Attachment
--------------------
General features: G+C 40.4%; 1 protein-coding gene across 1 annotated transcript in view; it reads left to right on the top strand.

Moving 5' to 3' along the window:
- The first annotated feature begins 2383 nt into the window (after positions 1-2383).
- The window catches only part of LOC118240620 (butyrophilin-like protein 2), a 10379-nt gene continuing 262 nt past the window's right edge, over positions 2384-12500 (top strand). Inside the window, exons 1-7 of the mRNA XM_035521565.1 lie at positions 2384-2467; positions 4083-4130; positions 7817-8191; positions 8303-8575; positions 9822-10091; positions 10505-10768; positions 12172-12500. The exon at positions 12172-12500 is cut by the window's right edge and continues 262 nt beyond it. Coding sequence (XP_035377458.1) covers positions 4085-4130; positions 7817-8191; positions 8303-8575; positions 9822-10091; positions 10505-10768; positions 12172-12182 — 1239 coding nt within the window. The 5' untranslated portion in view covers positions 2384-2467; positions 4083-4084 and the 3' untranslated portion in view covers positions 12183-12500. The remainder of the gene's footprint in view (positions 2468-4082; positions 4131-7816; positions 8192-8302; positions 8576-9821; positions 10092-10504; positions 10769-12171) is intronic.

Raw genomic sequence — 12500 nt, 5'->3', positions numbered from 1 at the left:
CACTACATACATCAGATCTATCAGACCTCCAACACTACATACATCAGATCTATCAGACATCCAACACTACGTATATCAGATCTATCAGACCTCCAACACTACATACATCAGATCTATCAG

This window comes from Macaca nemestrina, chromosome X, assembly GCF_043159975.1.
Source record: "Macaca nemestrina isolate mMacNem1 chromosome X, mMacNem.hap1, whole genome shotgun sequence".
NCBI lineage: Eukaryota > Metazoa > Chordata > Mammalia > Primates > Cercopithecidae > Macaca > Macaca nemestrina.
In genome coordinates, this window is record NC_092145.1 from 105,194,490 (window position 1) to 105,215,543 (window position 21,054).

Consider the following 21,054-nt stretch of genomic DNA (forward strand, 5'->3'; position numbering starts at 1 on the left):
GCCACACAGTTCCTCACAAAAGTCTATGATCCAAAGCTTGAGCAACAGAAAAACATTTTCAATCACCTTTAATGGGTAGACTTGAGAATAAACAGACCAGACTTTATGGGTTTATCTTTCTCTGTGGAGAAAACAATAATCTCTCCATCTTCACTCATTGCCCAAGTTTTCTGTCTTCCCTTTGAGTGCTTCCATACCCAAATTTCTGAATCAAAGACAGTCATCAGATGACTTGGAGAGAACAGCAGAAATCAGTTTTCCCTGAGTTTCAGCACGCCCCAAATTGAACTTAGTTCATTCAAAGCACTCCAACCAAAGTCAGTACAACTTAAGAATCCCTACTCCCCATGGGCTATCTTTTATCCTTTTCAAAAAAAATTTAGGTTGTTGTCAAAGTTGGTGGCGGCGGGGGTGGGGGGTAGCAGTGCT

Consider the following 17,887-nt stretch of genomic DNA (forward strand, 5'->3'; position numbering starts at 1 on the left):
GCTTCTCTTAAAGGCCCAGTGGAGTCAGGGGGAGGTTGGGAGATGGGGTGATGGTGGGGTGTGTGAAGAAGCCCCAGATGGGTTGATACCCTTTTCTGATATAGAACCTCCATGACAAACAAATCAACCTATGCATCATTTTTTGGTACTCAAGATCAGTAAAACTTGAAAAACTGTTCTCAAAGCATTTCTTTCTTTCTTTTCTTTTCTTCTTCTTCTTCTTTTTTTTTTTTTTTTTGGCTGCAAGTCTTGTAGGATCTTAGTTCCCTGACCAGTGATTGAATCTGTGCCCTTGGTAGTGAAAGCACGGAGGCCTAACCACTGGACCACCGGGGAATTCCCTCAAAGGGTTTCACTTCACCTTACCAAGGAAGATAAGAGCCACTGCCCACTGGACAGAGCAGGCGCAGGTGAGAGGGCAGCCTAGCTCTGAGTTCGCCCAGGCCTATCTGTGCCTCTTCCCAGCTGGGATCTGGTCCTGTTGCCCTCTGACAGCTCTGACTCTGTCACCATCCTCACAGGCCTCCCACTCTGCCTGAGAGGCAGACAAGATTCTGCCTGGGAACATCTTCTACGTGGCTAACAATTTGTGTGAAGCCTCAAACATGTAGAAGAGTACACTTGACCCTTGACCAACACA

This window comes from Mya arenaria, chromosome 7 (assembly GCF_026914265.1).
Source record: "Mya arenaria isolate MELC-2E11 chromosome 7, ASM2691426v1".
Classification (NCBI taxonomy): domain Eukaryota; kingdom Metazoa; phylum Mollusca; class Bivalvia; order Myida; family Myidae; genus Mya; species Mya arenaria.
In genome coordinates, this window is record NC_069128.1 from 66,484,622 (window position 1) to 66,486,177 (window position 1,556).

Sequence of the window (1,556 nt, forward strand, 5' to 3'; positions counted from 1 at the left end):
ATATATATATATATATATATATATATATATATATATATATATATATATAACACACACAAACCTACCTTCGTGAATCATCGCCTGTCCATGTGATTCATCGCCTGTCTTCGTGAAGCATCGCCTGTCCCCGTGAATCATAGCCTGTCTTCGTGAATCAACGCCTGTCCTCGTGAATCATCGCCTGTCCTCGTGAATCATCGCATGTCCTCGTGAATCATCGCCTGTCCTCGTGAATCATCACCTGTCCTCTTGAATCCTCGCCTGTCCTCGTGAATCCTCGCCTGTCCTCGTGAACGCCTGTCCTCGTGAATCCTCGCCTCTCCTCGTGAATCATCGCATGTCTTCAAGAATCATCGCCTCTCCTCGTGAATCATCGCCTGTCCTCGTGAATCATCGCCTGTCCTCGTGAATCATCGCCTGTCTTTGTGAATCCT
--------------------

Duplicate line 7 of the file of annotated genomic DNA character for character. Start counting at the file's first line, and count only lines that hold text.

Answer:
This window comes from Macaca nemestrina, chromosome X, assembly GCF_043159975.1.